First and foremost, however, this is a well-designed house.  It has a simple form that feels familiar and recognizable.  Its high gabled roof makes for a memorable silhouette against the sky.  The house is sheathed in beautiful horizontal lap siding, with cedar shakes in the gables that add visual interest and character.  It is protected from the elements overhead by a dark brown standing seam metal roof. These are solid, durable, locally appropriate materials.  As architectural writer William Morgan puts it, the use of local building materials and methods gives “a respectful nod to . . . regional houses and barns, and, by extension, acknowledges a sense of place.” 7

The house has a generous and welcoming front porch, a gesture that will encourage socializing with neighbors. 

  Second Floor sleeping porch.

There is also a wonderful screened sleeping off the Master Bedroom on the Second Floor.  A sleeping porch is a perfectly sensible strategy for dealing with the warm nights of summer in Northeast Ohio.  It is easy to imagine the pleasures of sleeping out in the fresh air, with the sound of the crickets or a light rain lulling one off into a peaceful slumber.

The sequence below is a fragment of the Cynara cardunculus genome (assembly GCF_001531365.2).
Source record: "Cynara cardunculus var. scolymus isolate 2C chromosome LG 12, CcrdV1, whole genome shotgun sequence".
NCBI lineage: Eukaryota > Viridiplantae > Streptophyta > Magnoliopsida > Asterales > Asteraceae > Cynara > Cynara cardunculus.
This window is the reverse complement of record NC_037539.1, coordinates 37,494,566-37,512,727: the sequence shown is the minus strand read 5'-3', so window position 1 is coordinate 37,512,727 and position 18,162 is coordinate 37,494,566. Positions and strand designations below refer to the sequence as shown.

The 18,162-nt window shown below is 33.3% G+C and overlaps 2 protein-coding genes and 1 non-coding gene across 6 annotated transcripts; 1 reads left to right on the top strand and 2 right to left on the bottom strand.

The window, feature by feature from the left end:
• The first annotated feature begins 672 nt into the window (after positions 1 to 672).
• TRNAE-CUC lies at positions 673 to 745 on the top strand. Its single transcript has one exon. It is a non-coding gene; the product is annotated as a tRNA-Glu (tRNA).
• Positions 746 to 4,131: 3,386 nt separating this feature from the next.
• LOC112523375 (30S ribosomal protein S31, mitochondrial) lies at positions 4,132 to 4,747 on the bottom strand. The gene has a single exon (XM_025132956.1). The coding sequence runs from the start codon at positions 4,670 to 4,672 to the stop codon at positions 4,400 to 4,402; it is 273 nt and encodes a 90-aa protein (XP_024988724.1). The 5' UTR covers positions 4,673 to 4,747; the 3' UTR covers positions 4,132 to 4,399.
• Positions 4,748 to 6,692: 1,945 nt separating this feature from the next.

All of these elements add up to a house that is thoughtfully designed to suit the particular needs, values, and aspirations of its owner, while being mindful of the planet’s limited resources. That, indeed, is the definition of good, responsible Architecture.

For more detailed information on straw bale construction, see this website:  For information on durability in wet climates, see this link:
2 For Calvin Smith’s specific information on the composition of the wall and roof construction, see this page:
From a DOE Insulation Factsheet:
4  Image is from an article by Alex Frangos, “The Green House of the Future”, The Wall Street Journal, 27 April 2009: 
5 Steve Mouzon is an advocate of “The Original Green,” traditional solutions for sustainable building.  His website is
For you tech heads (Steve!), more information on the basement wall construction system can be found at the Superior Walls website:
and also in an press release about the straw bale house at
7  William Morgan, Yankee Modern The Houses of Estes/Twombly (New York:  Princeton Architectural Press, 2010) p.18

Patricia’s blog about the house:
Calvin Smith Builders’ website:
Architect Joe Ferut’s website:
Article about the house on WKSU’s website:
Article about the house in the Akron Beacon Journal:

No comments:

Post a Comment